I’ve been a pretty satisfied user of Palm PDA’s over the years and have bounced around different brands such as the innovative Sony Clie models and especially the Tapwave Zodiac for the half-VGA (480 x 320) screen for eBook reading and the generous memory of 128MB and two SD card slots.
I’ve always subscribed to the comfort level of having two devices – one for datacentric purposes – contacts, calendar, eBooks & content and a straightforward cell phone for simply making calls and nothing else. When the Palm Treo 600 came out, I was not impressed with the lo-res screen and screen size. My thinking at the time was why downgrade from what I had been accustomed in using two devices coupled with the fear of losing a single converged device.
I have since warmed up to using a Palm Treo 650 for some time and have enjoyed the third party software applications that have complimented the usual benefits of a smartphone – email, web browsing and contact management in a tidy Palm OS user experience package. These third party software applications have included Handmark’s Pocket Express – news, weather and 411 lookups; , MobiTV, carrying various versions of the , music via PocketTunes and voice dialing via just to mention a few.
The Treo 650 became frustrating to use, as over time the 32MB of internal memory proved to be woefully inadequate. I would find myself unable to retrieve email, or fail to launch the TomTom GPS due to lack of memory. If I wanted to try a new program, I would have to delete an existing program just to experience a trial version. Thus, there were some sacrifices made along the way such as eliminating WorldMate Professional residing on the Treo 650 as resident mainstays.or or travel programs such as
Despite the sales hype or future promise, the Treo 650 was not going to replace my laptop anytime soon. I simply had to make compromises as to what programs I wanted to use on my Treo 650, assigned the rest to the Palm LifeDrive with the added benefit of WiFi and a 4GB hard drive while still carrying a laptop. Not the perfect scenario – a smartphone, a PDA, BlueTooth GPS receiver and a laptop with its associated accessories.
Early in January, I received a letter from Cingular touting the Treo 680 with its enhanced user interface and – what caught my attention – 64MB of internal memory. Not enough to make the switch, except the letter said I have been selected to receive special savings on the Palm Treo 680 for the low price of $74.95 USD. One phone call, a two year service commitment (again), activation on a qualifying 2-year PDA Connect unlimited data plan and a $39.99 USD or higher voice plan – which I already had in place – and I was in. Paying $199.00 USD or $399.00 USD for an unlocked GSMphone in a stylish color was out the question to “upgrade” from a Treo 650, so I was certainly happy to qualify for such as a plan.
Two days later, the Treo 680 arrived via FedEx.
Much has been said about the Treo 680, so I won’t rehash the same information about all the features, especially the less than stellar battery life (which has since been fixed with a patch).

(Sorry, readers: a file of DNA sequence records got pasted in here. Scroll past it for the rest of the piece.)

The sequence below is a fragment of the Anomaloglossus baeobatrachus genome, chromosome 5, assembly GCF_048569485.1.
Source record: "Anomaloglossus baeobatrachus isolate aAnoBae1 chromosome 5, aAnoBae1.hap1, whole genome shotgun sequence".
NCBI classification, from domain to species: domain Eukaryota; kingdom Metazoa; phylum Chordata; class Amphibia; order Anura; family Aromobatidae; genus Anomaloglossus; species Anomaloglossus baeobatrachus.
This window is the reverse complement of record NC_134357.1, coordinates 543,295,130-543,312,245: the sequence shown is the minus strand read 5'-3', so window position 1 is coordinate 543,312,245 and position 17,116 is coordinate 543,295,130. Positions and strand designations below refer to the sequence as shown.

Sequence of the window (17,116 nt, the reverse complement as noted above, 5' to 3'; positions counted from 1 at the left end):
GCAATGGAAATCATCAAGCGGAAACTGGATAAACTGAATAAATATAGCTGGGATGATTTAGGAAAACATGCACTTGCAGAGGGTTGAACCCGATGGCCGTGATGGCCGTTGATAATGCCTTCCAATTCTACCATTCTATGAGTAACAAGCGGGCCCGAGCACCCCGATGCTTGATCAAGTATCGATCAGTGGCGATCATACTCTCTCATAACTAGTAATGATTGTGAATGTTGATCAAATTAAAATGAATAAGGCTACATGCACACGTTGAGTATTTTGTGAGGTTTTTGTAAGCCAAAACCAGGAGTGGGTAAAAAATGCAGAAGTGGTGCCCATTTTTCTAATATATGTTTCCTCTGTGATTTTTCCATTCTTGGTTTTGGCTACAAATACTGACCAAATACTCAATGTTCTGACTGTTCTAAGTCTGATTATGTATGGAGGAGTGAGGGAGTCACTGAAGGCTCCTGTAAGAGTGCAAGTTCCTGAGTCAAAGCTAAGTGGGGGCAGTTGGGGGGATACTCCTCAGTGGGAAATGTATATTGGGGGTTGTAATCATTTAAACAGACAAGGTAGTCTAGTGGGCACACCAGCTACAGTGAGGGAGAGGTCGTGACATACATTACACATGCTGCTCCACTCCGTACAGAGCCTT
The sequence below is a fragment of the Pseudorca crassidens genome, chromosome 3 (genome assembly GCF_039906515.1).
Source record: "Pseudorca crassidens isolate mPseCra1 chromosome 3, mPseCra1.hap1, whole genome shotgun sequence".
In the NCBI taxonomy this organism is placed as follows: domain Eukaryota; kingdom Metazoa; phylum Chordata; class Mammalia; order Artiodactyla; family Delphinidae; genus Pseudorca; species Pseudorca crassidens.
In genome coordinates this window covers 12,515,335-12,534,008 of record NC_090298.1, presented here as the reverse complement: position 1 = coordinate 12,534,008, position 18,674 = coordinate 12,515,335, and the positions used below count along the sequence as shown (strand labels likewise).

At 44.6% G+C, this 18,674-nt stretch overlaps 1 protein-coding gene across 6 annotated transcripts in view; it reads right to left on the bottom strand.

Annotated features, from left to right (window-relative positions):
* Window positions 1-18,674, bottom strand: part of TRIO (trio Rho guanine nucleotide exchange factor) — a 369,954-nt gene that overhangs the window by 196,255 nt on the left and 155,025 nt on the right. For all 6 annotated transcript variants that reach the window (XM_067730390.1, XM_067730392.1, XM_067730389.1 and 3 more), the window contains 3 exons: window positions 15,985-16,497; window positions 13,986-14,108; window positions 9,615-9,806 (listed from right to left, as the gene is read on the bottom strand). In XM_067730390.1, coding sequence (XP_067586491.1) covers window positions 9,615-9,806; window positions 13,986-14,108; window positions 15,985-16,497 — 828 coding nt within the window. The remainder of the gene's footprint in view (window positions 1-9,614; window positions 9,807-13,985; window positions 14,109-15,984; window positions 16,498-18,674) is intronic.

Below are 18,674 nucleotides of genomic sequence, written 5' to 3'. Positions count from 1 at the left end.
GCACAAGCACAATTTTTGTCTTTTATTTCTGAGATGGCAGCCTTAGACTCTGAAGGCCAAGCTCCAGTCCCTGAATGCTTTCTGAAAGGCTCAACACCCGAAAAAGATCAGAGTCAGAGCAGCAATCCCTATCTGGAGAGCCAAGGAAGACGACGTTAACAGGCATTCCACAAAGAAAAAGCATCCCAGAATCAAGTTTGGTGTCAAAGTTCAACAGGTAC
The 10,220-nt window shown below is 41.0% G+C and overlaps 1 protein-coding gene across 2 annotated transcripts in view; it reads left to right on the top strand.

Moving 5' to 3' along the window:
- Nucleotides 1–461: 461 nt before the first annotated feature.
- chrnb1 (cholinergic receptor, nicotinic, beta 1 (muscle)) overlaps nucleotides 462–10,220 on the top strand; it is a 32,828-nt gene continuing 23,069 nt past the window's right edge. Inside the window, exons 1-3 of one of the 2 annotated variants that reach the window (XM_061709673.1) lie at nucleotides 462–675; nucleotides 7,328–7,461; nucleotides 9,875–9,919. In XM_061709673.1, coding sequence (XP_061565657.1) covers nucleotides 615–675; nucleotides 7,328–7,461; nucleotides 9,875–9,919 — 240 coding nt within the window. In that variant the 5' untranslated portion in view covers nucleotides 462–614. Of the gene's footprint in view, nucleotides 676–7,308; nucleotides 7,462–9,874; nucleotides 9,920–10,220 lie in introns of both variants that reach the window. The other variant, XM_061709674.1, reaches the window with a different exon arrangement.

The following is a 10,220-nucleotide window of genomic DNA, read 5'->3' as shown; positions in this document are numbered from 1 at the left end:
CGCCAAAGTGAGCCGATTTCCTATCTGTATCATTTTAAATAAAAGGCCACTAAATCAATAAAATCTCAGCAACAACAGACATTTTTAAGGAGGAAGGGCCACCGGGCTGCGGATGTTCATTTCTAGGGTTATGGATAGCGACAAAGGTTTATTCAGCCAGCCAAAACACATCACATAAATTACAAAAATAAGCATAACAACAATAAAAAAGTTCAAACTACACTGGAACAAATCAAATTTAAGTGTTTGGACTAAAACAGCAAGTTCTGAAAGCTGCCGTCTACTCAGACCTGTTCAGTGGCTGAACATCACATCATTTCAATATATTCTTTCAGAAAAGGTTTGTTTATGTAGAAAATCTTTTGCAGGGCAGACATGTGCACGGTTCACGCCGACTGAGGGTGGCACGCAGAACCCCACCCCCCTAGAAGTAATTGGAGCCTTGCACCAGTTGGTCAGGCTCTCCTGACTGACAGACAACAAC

Here are the specs of the Palm Treo 680:
OS: Palm OS v 5.4.9H
Processor: Intel PXA270 Processor
Bands: 850/900/1800/1900 MHz
Display: 2.6 inches (320 x 320 pixels, 65,000 colors)
Expansion: Secure Digital
Talk/Standby Time: 4 hours/300 hours
Size: 4.4 x 2.3 x 0.8 inches
Weight: 5.5 ounces
Let’s see what’s in the box from Cingular…
and take a spin around the two phones with the Treo 650 on the bottom:
Left profile with the volume button and additional programmable button:
Top view with the ringer switch and the IR port; the SD card slot has been moved to the right side protected under a cover. Also the sim card now resides underneath the battery in the Treo 680.
I do miss the extended antenna. I would use the antenna to pull the phone out of the carrying case. Good for head scratching too!
Right view with the sim card slot opened:
and bottom view with the 2.5mm headset jack, the Palm USB sync-connector, power plug and the microphone.
… with a close up of the connectors:
Thankfully, in making the change over, the HotSync functionality is no different and the power connections, earphone and sync cables are the same fit as the Treo 650.
Here’s the underneath the hood view. On the Treo 680, the sim card tray is underneath the battery. The Treo 680 uses the 1200mAH battery made by Samsung of smaller capacity compared to the 1800mAH Treo 650 battery.
I’m just enjoying the extra memory (and elbow room) to run my favorite applications. The phone has a good feel and I’m getting use to using the text messaging function more frequently. My favorite is the now hard to find iPhony skin which mimics (to Apple’s dismay) the Apple iPhone skin. I think it’s fun to map the Palm applications to the iPhony icons and use my finger as the oversized stylus to simulate the iPhone experience until June, when Cingular comes knocking on my door again with an offer of an iPhone!
Conclusion: If you can get a good deal from your local Cingular store, (and you should), then the Treo 680 (in Graphite color only) is a worthy upgrade for the price. Nothing groundbreaking, but a worthy successor to the Treo 650 if you like the easy to use Palm interface and need the extra memory. The Treo 680 makes for a superb upgrade for regular cell phone users wanting to experience more than just placing and receiving calls.